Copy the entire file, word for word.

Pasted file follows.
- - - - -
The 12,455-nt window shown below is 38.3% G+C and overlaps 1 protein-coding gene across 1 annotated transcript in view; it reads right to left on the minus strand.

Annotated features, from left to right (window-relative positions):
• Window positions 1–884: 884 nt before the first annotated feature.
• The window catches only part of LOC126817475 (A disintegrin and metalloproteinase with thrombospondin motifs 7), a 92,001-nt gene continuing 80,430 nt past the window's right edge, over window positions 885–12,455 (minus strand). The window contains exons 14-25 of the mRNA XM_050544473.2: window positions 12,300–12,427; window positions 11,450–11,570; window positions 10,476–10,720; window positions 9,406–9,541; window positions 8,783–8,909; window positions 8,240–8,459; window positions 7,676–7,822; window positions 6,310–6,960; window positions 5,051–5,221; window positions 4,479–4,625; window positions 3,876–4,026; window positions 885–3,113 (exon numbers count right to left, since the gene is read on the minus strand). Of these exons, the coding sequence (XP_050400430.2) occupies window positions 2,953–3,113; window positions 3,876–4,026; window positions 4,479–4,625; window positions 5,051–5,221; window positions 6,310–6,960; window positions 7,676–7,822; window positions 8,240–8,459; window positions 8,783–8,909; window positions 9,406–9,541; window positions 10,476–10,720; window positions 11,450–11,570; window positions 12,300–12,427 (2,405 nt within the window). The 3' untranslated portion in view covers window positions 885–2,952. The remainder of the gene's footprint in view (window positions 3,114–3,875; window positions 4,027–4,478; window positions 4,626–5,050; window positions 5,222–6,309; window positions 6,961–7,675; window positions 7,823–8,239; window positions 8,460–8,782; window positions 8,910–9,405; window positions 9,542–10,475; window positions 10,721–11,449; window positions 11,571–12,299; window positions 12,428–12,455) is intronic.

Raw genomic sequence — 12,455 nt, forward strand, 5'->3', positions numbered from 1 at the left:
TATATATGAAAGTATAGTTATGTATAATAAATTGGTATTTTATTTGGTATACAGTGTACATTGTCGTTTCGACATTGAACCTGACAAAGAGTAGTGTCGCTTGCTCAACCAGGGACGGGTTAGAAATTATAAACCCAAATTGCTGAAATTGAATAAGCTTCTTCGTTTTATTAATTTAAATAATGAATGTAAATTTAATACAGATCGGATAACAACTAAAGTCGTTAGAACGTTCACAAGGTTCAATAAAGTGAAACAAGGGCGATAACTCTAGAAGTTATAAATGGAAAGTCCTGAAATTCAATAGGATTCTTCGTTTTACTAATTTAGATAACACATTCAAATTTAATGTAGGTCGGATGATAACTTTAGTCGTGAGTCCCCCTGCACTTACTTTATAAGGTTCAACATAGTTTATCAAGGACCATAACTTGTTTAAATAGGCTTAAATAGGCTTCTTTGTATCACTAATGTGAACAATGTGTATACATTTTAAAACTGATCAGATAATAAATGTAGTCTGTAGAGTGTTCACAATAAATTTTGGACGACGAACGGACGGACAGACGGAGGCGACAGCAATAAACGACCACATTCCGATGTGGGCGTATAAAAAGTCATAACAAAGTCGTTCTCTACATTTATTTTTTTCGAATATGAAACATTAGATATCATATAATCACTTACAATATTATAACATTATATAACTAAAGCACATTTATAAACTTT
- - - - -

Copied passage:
The 12,455-nt window shown below is 38.3% G+C and overlaps 1 protein-coding gene across 1 annotated transcript in view; it reads right to left on the minus strand.

Annotated features, from left to right (window-relative positions):
• Window positions 1–884: 884 nt before the first annotated feature.
• The window catches only part of LOC126817475 (A disintegrin and metalloproteinase with thrombospondin motifs 7), a 92,001-nt gene continuing 80,430 nt past the window's right edge, over window positions 885–12,455 (minus strand). The window contains exons 14-25 of the mRNA XM_050544473.2: window positions 12,300–12,427; window positions 11,450–11,570; window positions 10,476–10,720; window positions 9,406–9,541; window positions 8,783–8,909; window positions 8,240–8,459; window positions 7,676–7,822; window positions 6,310–6,960; window positions 5,051–5,221; window positions 4,479–4,625; window positions 3,876–4,026; window positions 885–3,113 (exon numbers count right to left, since the gene is read on the minus strand). Of these exons, the coding sequence (XP_050400430.2) occupies window positions 2,953–3,113; window positions 3,876–4,026; window positions 4,479–4,625; window positions 5,051–5,221; window positions 6,310–6,960; window positions 7,676–7,822; window positions 8,240–8,459; window positions 8,783–8,909; window positions 9,406–9,541; window positions 10,476–10,720; window positions 11,450–11,570; window positions 12,300–12,427 (2,405 nt within the window). The 3' untranslated portion in view covers window positions 885–2,952. The remainder of the gene's footprint in view (window positions 3,114–3,875; window positions 4,027–4,478; window positions 4,626–5,050; window positions 5,222–6,309; window positions 6,961–7,675; window positions 7,823–8,239; window positions 8,460–8,782; window positions 8,910–9,405; window positions 9,542–10,475; window positions 10,721–11,449; window positions 11,571–12,299; window positions 12,428–12,455) is intronic.

Raw genomic sequence — 12,455 nt, forward strand, 5'->3', positions numbered from 1 at the left:
TATATATGAAAGTATAGTTATGTATAATAAATTGGTATTTTATTTGGTATACAGTGTACATTGTCGTTTCGACATTGAACCTGACAAAGAGTAGTGTCGCTTGCTCAACCAGGGACGGGTTAGAAATTATAAACCCAAATTGCTGAAATTGAATAAGCTTCTTCGTTTTATTAATTTAAATAATGAATGTAAATTTAATACAGATCGGATAACAACTAAAGTCGTTAGAACGTTCACAAGGTTCAATAAAGTGAAACAAGGGCGATAACTCTAGAAGTTATAAATGGAAAGTCCTGAAATTCAATAGGATTCTTCGTTTTACTAATTTAGATAACACATTCAAATTTAATGTAGGTCGGATGATAACTTTAGTCGTGAGTCCCCCTGCACTTACTTTATAAGGTTCAACATAGTTTATCAAGGACCATAACTTGTTTAAATAGGCTTAAATAGGCTTCTTTGTATCACTAATGTGAACAATGTGTATACATTTTAAAACTGATCAGATAATAAATGTAGTCTGTAGAGTGTTCACAATAAATTTTGGACGACGAACGGACGGACAGACGGAGGCGACAGCAATAAACGACCACATTCCGATGTGGGCGTATAAAAAGTCATAACAAAGTCGTTCTCTACATTTATTTTTTTCGAATATGAAACATTAGATATCATATAATCACTTACAATATTATAACATTATATAACTAAAGCACATTTATAAACTTT